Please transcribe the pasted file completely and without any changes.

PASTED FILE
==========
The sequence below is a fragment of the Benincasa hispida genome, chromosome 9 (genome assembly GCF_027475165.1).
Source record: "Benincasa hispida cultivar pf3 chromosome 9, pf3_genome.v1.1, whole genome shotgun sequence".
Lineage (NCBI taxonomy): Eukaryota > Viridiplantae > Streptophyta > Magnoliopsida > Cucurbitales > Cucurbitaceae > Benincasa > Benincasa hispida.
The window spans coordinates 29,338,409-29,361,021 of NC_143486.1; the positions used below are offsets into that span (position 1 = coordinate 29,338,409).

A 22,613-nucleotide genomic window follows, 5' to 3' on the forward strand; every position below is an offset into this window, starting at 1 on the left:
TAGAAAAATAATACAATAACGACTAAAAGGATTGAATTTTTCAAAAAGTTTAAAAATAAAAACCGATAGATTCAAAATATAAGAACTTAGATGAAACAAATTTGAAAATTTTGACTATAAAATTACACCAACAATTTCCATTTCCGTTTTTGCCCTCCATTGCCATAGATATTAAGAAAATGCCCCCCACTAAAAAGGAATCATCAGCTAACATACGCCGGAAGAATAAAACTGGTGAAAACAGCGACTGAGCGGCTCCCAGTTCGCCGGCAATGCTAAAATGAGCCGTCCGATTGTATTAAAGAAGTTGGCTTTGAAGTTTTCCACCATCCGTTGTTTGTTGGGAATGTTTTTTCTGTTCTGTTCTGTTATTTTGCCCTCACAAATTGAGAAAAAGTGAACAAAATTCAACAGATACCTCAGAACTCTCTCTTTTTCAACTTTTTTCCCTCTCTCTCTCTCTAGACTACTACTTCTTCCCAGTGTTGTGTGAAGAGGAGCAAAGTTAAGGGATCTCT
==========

The sequence below is a fragment of the Benincasa hispida genome, chromosome 9 (genome assembly GCF_027475165.1).
Source record: "Benincasa hispida cultivar pf3 chromosome 9, pf3_genome.v1.1, whole genome shotgun sequence".
Lineage (NCBI taxonomy): Eukaryota > Viridiplantae > Streptophyta > Magnoliopsida > Cucurbitales > Cucurbitaceae > Benincasa > Benincasa hispida.
The window spans coordinates 29,338,409-29,361,021 of NC_143486.1; the positions used below are offsets into that span (position 1 = coordinate 29,338,409).

A 22,613-nucleotide genomic window follows, 5' to 3' on the forward strand; every position below is an offset into this window, starting at 1 on the left:
TAGAAAAATAATACAATAACGACTAAAAGGATTGAATTTTTCAAAAAGTTTAAAAATAAAAACCGATAGATTCAAAATATAAGAACTTAGATGAAACAAATTTGAAAATTTTGACTATAAAATTACACCAACAATTTCCATTTCCGTTTTTGCCCTCCATTGCCATAGATATTAAGAAAATGCCCCCCACTAAAAAGGAATCATCAGCTAACATACGCCGGAAGAATAAAACTGGTGAAAACAGCGACTGAGCGGCTCCCAGTTCGCCGGCAATGCTAAAATGAGCCGTCCGATTGTATTAAAGAAGTTGGCTTTGAAGTTTTCCACCATCCGTTGTTTGTTGGGAATGTTTTTTCTGTTCTGTTCTGTTATTTTGCCCTCACAAATTGAGAAAAAGTGAACAAAATTCAACAGATACCTCAGAACTCTCTCTTTTTCAACTTTTTTCCCTCTCTCTCTCTCTAGACTACTACTTCTTCCCAGTGTTGTGTGAAGAGGAGCAAAGTTAAGGGATCTCT